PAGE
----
post-10577-0-83372500-1351161837_thumb.p

    Edited by sebastiaan1973
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    Posted
  • Location: Redhill, Surrey
  • Weather Preferences: Southerly tracking LPs, heavy snow. Also 25c and calm
  • Location: Redhill, Surrey

    I am going to trial a prediction for the next month in order to see how possible it is to predict stratospheric events. Here it is:

    I am going to suggest strong wave activity will lead to a Canadian Warming(CW) middle to last third of November.

    This will follow the snow cover growth in October leading to the stratospheric feedback. The analogue years when this has happened previously are good, and this October's Eurasian snow cover will be promising and tropical ozone levels will have recovered somewhat.

    I suspect any warming will follow on from MT activity prior to the waves entering the stratosphere in around 2 weeks time.

    We haven't seen a CW for over 10 years.

    Hi Ed

    What are the analogue years for this?

    cheers

    BFTP

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    Posted
  • Location: Hayward’s Heath - home, Brighton/East Grinstead - work.
  • Weather Preferences: Snow and storms
  • Location: Hayward’s Heath - home, Brighton/East Grinstead - work.

    Hi Ed

    What are the analogue years for this?

    cheers

    BFTP

    Novembers 62 and 68

    November CW's are predominantly an easterly QBO event.

    Edited by chionomaniac
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    Posted
  • Location: Redhill, Surrey
  • Weather Preferences: Southerly tracking LPs, heavy snow. Also 25c and calm
  • Location: Redhill, Surrey

    Novembers 62 and 68

    November CW's are predominantly an easterly QBO event.

    68 is of particular interest to me, cheers and good luck with experiment

    BFTP

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    Posted
  • Location: E Lancs, 900ft asl
  • Weather Preferences: Snow, blizzards, cold, thunderstorms, frosts, fog, general extreme weather
  • Location: E Lancs, 900ft asl

    I am going to trial a prediction for the next month in order to see how possible it is to predict stratospheric events. Here it is:

    I am going to suggest strong wave activity will lead to a Canadian Warming(CW) middle to last third of November.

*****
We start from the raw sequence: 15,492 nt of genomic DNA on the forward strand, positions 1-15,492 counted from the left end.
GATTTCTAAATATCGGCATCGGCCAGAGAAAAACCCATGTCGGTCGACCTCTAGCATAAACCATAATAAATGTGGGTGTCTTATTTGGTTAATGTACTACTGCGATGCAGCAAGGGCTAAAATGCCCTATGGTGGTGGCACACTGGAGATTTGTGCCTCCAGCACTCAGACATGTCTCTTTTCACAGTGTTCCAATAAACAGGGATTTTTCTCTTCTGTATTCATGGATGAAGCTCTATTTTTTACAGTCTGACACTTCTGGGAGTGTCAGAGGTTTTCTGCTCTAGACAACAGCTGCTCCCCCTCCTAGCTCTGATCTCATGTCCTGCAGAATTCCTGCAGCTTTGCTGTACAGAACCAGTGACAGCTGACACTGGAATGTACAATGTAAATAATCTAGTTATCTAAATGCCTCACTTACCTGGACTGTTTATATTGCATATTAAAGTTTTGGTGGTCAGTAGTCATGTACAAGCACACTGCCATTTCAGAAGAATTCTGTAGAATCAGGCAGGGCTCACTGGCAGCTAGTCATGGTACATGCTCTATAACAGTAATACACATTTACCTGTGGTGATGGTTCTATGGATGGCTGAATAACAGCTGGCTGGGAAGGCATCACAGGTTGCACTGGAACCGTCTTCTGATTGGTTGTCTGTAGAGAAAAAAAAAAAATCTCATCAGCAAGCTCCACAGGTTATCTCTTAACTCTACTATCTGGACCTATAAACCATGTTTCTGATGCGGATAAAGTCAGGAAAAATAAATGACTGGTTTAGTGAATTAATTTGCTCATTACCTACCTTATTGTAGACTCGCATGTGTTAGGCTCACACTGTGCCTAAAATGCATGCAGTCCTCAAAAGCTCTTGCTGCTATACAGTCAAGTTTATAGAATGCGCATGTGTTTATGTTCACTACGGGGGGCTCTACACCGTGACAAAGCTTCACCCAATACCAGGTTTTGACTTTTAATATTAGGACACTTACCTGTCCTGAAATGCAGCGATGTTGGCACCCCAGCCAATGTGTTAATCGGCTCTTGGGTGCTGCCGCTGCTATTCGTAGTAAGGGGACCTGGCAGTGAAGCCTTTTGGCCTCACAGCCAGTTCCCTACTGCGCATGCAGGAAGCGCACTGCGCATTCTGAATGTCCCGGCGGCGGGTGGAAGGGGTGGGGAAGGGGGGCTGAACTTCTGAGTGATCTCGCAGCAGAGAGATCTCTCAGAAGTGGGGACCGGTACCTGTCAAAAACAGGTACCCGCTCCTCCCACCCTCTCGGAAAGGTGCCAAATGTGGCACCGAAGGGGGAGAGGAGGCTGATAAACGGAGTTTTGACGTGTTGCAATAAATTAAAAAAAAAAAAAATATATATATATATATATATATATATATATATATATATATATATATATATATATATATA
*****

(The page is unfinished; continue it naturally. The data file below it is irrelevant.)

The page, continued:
This will follow the snow cover growth in October leading to the stratospheric feedback. The analogue years when this has happened previously are good, and this October's Eurasian snow cover will be promising and tropical ozone levels will have recovered somewhat.

    I suspect any warming will follow on from MT activity prior to the waves entering the stratosphere in around 2 weeks time.

    We haven't seen a CW for over 10 years.

    Nice prediction and if it were to actually happen would most certainly aid in producing a far different December this year than was evident last year, but obviously it's got to happen. At the present time it's all pretty 'quiet' really, not a great deal to discuss, the forecast and analysis charts look very similar almost daily and the lack of ozone is still a concern, for now.

    Good luck with the prediction, always worth having a go and from a "coldies" perspective I hope you're right. It'll be interesting to see what happens in the next 4 weeks as we really begin to firm up on potential 'events' which may affect tropospheric meteorological conditions and patterns for December.

    Cheers, Matt.

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    Posted
  • Location: Near Bromley, Kent
  • Weather Preferences: Heavy snow, lots of it.
  • Location: Near Bromley, Kent

    Well Matt, I wonder what the impact is. Such events seem to me (?) to have little impact at the vortex. Perhaps Chio means it can aid to create a SSW later on.

    I think 1962 just had the one Canadian warming event in November and that turned out to be an epic winter for us if you like severe cold and snow so some impact must have been made on the PV, perhaps driving it to Siberia. I think 1968 had 2 warming events and although it was a cold winter it wasn't as severe as 62 (I assume 68 had a Canadian warming in November and a SSW further down the line). Just going by these 2 years it suggests to me that a Canadian warming is not necessarily a predictor to a SSW warming later on and a combination of warmings does not necessarily make the winter any more severe.

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    Posted
  • Location: st albans
  • Location: st albans